A family member and his wife put in a bid on a house. The property was listed at $360,000. Their agent suggested that they offer $371,000 with a note that they were willing to go higher if necessary in order to get the house. Later the agent said that they should raise their offer so they increased the bid to $378,000.
Why is the housing market so hot? Maybe it’s because the “Monster Money” is chasing real estate.
In 2008, Jeff Thredgold, former economist for Zion’s Bank said, “In my view, there is an enormous pool of very aggressive investment money around the globe (let’s call it Monster Money) that chases those assets with the greatest chance of a substantial gain. Much of this money is in the management hands of hedge funds, pension funds, Wall Street and global commercial banks and investment firms, insurance companies, and sovereign wealth funds.”
Where does the Monster Money come from? As I wrote in a previous article for this newspaper, “Huge profits are being made, legally and illegally. The money gained has to go somewhere. Money managers are charged with the task of increasing the already overflowing coffers of the obscenely rich. Their job is to find a place to park the money where it will grow. So, the money managers chase the next big thing.”
Pretty clearly, that thing right now is real estate. As we learned in 2008, the housing market can go down as well as up but right now it’s going up. Of course, individual stocks can make big gains and so can crypto currency, art and minerals like gold. Those markets require special knowledge but many people understand the housing market.
Who is your competition if you want to buy a house? According to the Wall Street Journal article, “If You Sell a House These Days, the Buyer Might Be a Pension Fund,” both institutional investors and wealthy individuals are buying up single family homes and competing with ordinary Americans.
Competition is driving up the prices of residential homes that might have been purchased by a young couple with a limited budget looking for a place to expand their family. John Burns, who owns a consulting business by the same name, says the Houston area has been a favorite of investors who are buying houses under $300,000 which are in districts thought to have good schools.
The houses that investors are buying for short-term rentals such as Airbnb are also driving up the prices because they are reducing the inventory of houses on the market. Roughly one of every five homes is purchased by someone who never moves in according to John Burns.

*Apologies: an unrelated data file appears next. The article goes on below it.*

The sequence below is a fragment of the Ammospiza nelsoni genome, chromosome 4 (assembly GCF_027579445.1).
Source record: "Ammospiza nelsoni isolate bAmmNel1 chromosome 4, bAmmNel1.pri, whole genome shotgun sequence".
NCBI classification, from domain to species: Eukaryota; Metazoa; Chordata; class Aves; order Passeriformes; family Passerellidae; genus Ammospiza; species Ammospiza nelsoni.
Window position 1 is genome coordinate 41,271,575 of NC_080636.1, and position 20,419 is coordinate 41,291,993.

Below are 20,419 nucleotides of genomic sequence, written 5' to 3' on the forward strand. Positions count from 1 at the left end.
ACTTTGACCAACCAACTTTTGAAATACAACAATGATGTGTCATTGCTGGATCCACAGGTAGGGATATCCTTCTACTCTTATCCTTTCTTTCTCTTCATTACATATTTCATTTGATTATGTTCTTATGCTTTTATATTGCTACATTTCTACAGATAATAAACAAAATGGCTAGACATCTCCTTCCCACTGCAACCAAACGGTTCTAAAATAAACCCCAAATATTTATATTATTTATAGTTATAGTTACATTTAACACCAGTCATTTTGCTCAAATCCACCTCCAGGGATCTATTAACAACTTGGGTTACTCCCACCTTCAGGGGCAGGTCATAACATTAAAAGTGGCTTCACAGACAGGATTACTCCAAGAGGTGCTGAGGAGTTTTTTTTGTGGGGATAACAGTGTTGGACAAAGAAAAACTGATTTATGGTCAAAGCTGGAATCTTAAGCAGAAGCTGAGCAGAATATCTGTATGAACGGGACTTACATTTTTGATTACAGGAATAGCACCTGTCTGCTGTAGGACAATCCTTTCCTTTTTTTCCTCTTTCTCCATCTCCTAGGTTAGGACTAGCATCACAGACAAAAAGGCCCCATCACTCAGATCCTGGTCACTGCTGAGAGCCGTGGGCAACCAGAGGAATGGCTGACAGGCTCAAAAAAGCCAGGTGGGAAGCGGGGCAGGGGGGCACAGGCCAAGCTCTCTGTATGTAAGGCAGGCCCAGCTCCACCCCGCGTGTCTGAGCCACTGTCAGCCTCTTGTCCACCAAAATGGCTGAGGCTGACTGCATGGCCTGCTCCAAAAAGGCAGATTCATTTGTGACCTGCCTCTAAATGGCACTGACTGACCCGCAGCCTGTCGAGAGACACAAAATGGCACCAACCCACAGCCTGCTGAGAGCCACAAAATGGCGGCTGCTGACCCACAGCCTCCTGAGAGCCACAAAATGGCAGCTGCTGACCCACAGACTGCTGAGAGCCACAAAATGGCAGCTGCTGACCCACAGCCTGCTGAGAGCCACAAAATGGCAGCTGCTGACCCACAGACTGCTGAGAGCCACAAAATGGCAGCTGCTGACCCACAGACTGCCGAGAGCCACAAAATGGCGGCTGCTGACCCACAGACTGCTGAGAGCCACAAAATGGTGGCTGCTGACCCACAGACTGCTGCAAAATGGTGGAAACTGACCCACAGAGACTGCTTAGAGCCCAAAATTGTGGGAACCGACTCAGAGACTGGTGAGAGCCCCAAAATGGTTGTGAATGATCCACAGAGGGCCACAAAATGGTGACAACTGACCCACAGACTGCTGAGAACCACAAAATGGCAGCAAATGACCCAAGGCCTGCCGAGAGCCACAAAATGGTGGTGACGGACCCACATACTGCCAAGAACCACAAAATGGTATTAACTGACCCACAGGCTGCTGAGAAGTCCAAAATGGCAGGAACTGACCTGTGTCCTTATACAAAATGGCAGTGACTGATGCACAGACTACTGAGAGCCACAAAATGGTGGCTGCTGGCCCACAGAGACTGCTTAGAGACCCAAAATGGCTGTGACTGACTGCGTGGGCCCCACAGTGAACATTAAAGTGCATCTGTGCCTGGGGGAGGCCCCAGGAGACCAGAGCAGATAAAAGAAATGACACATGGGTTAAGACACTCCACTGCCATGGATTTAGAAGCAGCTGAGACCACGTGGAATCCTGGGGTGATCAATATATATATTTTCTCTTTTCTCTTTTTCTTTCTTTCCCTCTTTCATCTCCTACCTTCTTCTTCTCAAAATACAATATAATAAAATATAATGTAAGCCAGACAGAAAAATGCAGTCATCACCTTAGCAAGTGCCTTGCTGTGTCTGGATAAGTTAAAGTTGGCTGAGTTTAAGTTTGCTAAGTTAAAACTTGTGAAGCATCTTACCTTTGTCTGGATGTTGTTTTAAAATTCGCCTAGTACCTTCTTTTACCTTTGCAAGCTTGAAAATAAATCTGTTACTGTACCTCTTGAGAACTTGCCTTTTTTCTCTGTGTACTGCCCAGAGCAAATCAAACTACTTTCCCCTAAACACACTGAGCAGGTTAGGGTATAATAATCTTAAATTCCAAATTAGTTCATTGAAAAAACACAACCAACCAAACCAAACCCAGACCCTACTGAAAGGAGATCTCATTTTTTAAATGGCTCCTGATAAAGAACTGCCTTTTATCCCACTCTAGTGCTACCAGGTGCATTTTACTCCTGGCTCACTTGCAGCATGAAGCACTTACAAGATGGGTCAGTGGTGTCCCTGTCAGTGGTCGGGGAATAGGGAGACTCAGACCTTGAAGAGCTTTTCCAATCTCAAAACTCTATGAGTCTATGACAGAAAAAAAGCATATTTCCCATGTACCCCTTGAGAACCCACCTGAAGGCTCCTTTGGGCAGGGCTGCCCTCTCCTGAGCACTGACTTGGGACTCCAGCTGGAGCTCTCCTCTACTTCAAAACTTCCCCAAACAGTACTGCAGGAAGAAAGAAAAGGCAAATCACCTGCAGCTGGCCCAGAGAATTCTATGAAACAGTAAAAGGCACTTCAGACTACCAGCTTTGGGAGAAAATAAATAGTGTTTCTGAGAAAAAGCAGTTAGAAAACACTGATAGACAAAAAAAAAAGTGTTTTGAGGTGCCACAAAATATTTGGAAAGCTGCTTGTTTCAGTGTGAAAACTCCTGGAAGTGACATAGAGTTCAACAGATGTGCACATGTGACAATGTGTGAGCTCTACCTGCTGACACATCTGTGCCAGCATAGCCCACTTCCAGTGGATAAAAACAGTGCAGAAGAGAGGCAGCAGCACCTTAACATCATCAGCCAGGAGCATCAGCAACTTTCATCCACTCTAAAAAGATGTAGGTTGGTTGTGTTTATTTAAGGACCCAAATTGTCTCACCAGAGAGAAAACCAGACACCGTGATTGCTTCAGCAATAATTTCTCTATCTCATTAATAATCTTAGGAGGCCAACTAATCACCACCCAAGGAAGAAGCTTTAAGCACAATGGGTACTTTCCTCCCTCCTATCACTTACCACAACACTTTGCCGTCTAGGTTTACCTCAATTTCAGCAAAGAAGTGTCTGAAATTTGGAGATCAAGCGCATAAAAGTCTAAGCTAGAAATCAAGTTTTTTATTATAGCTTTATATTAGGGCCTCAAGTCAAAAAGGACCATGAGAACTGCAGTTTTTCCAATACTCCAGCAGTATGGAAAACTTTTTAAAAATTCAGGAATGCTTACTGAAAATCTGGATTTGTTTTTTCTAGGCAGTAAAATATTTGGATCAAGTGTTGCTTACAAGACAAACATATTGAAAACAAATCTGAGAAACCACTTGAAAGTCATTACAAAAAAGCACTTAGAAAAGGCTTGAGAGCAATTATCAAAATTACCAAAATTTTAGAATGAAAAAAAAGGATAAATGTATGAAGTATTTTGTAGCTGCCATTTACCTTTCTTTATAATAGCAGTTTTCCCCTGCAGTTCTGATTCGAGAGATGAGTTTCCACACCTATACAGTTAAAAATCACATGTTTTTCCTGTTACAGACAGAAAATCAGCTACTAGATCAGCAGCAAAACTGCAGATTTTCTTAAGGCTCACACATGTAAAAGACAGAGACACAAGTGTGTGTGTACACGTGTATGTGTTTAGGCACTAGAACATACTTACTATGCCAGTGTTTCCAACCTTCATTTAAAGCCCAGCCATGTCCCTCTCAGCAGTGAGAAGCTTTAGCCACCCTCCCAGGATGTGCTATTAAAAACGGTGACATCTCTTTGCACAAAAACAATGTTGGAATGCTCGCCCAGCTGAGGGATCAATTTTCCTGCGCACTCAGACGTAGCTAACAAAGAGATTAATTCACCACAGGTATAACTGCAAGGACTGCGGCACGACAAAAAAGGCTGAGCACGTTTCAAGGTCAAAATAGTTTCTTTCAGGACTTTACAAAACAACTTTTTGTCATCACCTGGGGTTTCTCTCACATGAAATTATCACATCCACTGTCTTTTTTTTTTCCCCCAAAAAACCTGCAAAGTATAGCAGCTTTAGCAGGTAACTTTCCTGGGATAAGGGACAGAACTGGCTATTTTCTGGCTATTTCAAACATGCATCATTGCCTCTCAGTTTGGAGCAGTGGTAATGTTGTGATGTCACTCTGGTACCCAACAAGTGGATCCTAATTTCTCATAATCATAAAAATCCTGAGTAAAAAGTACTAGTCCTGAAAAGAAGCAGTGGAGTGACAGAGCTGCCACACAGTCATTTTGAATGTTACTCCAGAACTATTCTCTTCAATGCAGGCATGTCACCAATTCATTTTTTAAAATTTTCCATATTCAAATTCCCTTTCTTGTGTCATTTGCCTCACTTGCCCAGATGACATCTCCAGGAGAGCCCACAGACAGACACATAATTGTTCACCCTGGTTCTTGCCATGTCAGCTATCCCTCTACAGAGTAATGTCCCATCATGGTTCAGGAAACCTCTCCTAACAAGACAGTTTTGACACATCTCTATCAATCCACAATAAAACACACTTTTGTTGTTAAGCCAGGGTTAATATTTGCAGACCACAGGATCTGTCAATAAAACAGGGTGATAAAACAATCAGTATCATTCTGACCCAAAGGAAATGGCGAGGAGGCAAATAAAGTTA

When the Wall Street Journal said that pension funds and others are grabbing properties, they didn’t necessarily mean they were buying those properties one at a time. For example, D.R. Horton Inc. built 124 houses in Conroe, Texas, and then rented them out. Sometime later, they sold all the houses to an online property investment firm called Fundrise LLC. According to the Journal, Horton made twice as much on the properties as they would have if they had sold them to individual buyers.
No one knows if housing prices are in a bubble that will someday burst or if the prices will be permanently elevated. Part of the push to buy is fueled by the current low interest rates on mortgages. No one knows if or when those rates will begin to rise.
Sadly, my relative and his family did not get the property they bid on. Someone offered $30,000 over the asking price and the homeowner took it. Was the buyer a pension fund or hedge fund? It’s not possible to know. But, their hunt for another house begins right now. The other choice is to continue renting which is not a terrible option but not what they want to do.
As they say, looking on the bright side, they are not homeless, just houseless.
Sherri Park once had a real estate license in Utah and has bought houses to rent out in the past.